C (W) D (W) E (H) F (W) G (W) A (W) B (H) C (W) D (W) E (H) F (W) G (W) A (W) B (H)

The bolded bit is the A minor scale - check the steps - it is the relative minor of C, its root is the 6th degree of the C Major scale

So if you can play the A minor scale, you can play the C Major scale by playing exactly the same notes but using C as your root/tonic

Wait.. so, if I take the C major scale, and then go 6 steps forward, and then play the scale further as if I played the whole part I skipped, i get the A minor scale? I just tried it out, but what I don't get, is why it then continues in the natural minor shape, and why I should not just count 6 scale degrees up from the C and then play a natural minor? Or is it different with the other modes?
(And this would be the Aeolian mode? Thanks for teaching me the first mode!)


Same for any other Major scale - eg G Maj = G A B C D E F#, the 6th degree is E, E minor is E F# G A B C D

Okay. And it's the same thing in reverse? So, if I would play A minor, the relative major would be G major?


Same thing goes for the Pentatonics.



The minor pentatonic is the minor scale with the 2nd and 6th omitted - So A minor Pentatonic is A C D E G.

The Major pentatonic is the Major scale with the 4th and 7th omitted - so C Major Pentatonic is C D E G A.

Okay, I get it.


Same notes, different tonic - so if you can play the minor pentatonic, all you need to do is play the same notes, but use the root of the major as your tonic.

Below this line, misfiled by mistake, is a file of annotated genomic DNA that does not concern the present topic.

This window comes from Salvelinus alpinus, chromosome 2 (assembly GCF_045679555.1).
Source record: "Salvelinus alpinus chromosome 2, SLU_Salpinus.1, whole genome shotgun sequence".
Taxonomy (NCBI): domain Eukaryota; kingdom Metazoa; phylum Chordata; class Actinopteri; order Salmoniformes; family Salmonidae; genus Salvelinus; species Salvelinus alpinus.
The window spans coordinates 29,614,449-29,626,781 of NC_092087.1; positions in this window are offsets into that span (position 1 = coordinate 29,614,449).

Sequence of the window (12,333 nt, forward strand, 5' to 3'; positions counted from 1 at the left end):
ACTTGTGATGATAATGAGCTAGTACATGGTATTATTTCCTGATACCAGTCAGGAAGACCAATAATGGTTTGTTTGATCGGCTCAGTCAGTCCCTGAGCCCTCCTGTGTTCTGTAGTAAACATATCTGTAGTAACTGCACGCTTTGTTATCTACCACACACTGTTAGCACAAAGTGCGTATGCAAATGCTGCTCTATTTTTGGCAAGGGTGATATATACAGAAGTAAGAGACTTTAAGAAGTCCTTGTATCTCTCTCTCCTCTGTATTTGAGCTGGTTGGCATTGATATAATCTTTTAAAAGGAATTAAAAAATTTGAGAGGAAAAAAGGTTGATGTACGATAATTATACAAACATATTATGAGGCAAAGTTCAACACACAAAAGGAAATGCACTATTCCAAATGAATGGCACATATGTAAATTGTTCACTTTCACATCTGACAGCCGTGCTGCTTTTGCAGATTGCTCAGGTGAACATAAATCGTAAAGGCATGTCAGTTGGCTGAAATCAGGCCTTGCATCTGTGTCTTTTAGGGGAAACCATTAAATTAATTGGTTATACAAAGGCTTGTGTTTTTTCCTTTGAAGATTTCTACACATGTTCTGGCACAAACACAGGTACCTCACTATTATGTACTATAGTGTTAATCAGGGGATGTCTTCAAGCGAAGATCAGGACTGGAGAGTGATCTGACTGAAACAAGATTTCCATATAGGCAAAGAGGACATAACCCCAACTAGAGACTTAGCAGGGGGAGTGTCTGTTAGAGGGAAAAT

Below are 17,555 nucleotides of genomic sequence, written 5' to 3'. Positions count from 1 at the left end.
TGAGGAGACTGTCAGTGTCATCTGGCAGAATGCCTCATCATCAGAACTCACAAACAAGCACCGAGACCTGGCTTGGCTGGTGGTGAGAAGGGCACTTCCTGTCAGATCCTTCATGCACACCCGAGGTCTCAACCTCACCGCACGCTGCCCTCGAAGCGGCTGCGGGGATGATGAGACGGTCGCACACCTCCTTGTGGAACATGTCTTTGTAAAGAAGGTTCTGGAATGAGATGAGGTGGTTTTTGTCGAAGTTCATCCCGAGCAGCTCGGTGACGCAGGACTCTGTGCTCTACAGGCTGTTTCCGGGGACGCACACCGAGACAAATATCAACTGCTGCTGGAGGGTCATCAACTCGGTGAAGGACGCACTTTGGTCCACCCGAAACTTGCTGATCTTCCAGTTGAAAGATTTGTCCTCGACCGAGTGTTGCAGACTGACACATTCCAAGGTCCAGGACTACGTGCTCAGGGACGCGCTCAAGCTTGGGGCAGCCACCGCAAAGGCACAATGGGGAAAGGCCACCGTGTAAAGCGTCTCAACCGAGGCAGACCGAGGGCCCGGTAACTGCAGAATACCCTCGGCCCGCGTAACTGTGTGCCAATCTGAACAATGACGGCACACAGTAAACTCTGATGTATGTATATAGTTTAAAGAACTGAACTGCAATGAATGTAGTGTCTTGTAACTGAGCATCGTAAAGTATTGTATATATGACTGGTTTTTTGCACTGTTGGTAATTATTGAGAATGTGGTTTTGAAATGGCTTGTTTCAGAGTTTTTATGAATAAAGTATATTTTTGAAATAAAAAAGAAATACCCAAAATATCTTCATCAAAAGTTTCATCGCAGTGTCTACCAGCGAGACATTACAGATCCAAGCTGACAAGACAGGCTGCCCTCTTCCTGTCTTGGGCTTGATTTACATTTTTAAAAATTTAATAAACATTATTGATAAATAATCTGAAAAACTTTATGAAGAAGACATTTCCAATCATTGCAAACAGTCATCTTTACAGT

So it also works if you use a minor scale and then start on the 6th degree? But the minor pentatonic scale doesn't have a 6th degree - should I use the 6th of the natural minor scale?


Once you get your head around that lot, modes should be relatively simple too.

What are modes useful for? I mean, modes are only useful with a specific chord backing behind them - So once I learn em, how do I use em?
Last edited by robinlint at Oct 23, 2009,
#18
I think you will benefit from the "ultimate guide to guitar" lesson series here on UG. There are multiple lessons on the modes which will explain everything you need to know and more.
Hey check out my band. Prog Metal/Death/Jazz
www.myspace.com/siegeofaugusta

1993 Jackson Rhoads Standard w/ EMG's for sale, PM if interested
Quote by zezimathehero
^Shut the hell up and talk about BTBAM
#19
Quote by robinlint
Wait.. so, if I take the C major scale, and then go 6 steps forward, and then play the scale further as if I played the whole part I skipped, i get the A minor scale? I just tried it out, but what I don't get, is why it then continues in the natural minor shape, and why I should not just count 6 scale degrees up from the C and then play a natural minor? Or is it different with the other modes?
(And this would be the Aeolian mode? Thanks for teaching me the first mode!)